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Professor Michael Heath

Mathematics and Statistics

Personal statement

Having graduated with a joint honors degree in Marine Biology and Oceanography, I completed a PhD on cell division phasing under light-dark cycles in populations of micro-algae, involving laboratory culturing and mathematical modelling of cell stage demography. Then in 1982 I obtained a post at the Scottish Office Marine Laboratory in Aberdeen. Initially I was researching and modelling migrations of herring using parasite fauna as natural tags, designed to improve stock assessments of herring. During the following years I led field and modelling programmes on thedispersal and survival of fish larvae, observational and modelling projects on nutrient dynamics in coastal ecosystems, and led a sequence of EU and NERC funded programmes on the population dynamics of zooplankton in the North Atlantic. These projects were designed to advise the Scottish Government on the impacts of aquaculture nutrient release on the environment, impacts of climate change on fisheries, and latterly on human and climate impacts on indices of ecosystem status.

During my time at the Marine Laboratory in Aberdeen I developed strong links with the Statistics and Modelling Science Department at Strathclyde, and in 2010 I was successful in obtaining a research post at the University funded by the Marine Alliance for Science and Technology Scotland (MASTS), which is a SFC science pooling initiative. My current research interests are the mathematical and statistical modelling of fish populations and fisheries, and the dynanics of ecosystems.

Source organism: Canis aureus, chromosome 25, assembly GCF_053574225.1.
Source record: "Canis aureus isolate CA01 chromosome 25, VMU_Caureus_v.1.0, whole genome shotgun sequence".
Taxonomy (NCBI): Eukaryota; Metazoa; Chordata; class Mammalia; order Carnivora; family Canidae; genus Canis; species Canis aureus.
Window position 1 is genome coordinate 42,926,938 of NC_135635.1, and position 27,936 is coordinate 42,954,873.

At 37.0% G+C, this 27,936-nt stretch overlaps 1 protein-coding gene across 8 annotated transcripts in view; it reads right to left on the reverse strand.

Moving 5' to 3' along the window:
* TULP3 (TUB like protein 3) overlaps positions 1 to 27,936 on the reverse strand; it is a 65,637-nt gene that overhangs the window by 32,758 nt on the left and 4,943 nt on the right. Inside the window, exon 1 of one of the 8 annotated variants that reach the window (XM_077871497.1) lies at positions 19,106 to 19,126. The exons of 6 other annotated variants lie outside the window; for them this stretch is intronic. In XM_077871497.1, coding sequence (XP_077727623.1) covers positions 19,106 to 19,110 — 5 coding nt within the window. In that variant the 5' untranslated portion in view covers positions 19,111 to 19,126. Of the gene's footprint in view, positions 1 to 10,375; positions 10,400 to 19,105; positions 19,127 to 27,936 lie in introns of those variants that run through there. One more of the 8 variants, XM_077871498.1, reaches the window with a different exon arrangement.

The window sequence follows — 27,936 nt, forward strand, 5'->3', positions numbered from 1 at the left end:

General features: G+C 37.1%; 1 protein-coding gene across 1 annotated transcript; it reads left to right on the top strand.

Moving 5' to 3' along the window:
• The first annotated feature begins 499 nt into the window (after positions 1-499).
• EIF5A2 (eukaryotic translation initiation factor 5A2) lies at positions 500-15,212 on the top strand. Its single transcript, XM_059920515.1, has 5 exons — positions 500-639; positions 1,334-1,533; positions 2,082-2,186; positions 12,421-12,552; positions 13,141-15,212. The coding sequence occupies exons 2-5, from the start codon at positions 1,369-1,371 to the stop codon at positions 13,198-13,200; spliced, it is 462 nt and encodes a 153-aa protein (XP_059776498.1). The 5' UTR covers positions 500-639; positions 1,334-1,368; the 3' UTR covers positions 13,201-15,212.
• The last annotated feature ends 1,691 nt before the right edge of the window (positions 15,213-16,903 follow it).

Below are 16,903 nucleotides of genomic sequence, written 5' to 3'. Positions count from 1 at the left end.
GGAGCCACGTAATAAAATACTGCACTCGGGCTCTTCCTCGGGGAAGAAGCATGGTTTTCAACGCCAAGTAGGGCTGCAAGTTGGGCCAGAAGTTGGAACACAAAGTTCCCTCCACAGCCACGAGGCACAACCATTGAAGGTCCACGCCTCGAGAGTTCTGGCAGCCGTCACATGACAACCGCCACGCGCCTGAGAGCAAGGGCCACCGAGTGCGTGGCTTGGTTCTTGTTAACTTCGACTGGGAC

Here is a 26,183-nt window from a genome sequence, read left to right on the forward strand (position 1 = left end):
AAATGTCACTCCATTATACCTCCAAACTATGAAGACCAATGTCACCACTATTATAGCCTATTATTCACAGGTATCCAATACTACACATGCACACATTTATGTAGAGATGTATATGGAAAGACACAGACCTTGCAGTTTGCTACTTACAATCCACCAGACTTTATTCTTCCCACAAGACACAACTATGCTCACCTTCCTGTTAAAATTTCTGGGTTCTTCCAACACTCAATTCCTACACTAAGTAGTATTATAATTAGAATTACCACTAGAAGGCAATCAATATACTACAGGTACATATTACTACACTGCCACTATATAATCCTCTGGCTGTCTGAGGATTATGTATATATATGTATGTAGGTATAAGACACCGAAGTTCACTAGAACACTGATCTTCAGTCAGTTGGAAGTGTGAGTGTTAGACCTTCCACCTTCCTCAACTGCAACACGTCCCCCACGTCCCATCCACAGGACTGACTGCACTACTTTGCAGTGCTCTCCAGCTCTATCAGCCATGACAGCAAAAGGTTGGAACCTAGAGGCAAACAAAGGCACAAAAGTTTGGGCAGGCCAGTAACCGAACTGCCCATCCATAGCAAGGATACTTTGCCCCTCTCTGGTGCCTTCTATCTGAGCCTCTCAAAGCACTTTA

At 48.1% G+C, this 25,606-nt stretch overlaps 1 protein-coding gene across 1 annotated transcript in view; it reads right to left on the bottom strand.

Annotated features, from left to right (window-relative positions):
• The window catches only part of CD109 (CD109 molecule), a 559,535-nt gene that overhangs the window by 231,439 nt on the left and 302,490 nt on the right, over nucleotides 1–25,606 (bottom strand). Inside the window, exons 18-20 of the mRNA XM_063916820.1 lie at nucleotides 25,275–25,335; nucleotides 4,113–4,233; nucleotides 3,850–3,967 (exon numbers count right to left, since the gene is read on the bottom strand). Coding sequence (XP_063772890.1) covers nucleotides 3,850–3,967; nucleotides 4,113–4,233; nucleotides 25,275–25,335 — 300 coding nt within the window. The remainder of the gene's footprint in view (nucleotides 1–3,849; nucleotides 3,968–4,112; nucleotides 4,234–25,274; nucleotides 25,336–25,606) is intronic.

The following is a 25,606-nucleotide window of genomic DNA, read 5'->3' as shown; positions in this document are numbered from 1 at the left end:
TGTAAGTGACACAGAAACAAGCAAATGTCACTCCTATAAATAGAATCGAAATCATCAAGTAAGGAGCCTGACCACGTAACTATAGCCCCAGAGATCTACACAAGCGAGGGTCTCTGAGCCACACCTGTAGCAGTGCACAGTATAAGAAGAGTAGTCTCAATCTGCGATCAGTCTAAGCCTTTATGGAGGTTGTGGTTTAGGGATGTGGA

Exploring the influence of food and temperature on North Sea sandeels using a new dynamic energy budget model
MacDonald Alan, Speirs Douglas C., Greenstreet Simon P. R., Heath Michael R.
Frontiers in Marine Science Vol 5, (2018)
A general framework for combining ecosystem models
Spence Michael A., Blanchard Julia L., Rossberg Axel G., Heath Michael R., Heymans Johanna J., Mackinson Steven, Serpetti Natalia, Speirs Douglas C., Thorpe Robert B., Blackwell Paul G.
Fish and Fisheries, (2018)
Survival of the fittest : explanations for gadoid imbalance in heavily fish seas
Elliott Sophie A. M., Allan Brooke A., Turrell William R., Heath Michael R., Bailey David M.
Aquatic Conservation: Marine and Freshwater Ecosystems, (2018)
A synthetic map of the northwest European Shelf sedimentary environment for applications in marine science
Wilson Robert J., Speirs Douglas C., Sabatino Alessandro, Heath Michael R.
Earth System Science Data Vol 10, pp. 109-130, (2018)
Population trends of bycatch species reflect improving status of target species
Cook Robin M., Heath Michael R.
Fish and Fisheries, (2018)
Landscape effects on demersal fish revealed by field observations and predictive seabed modelling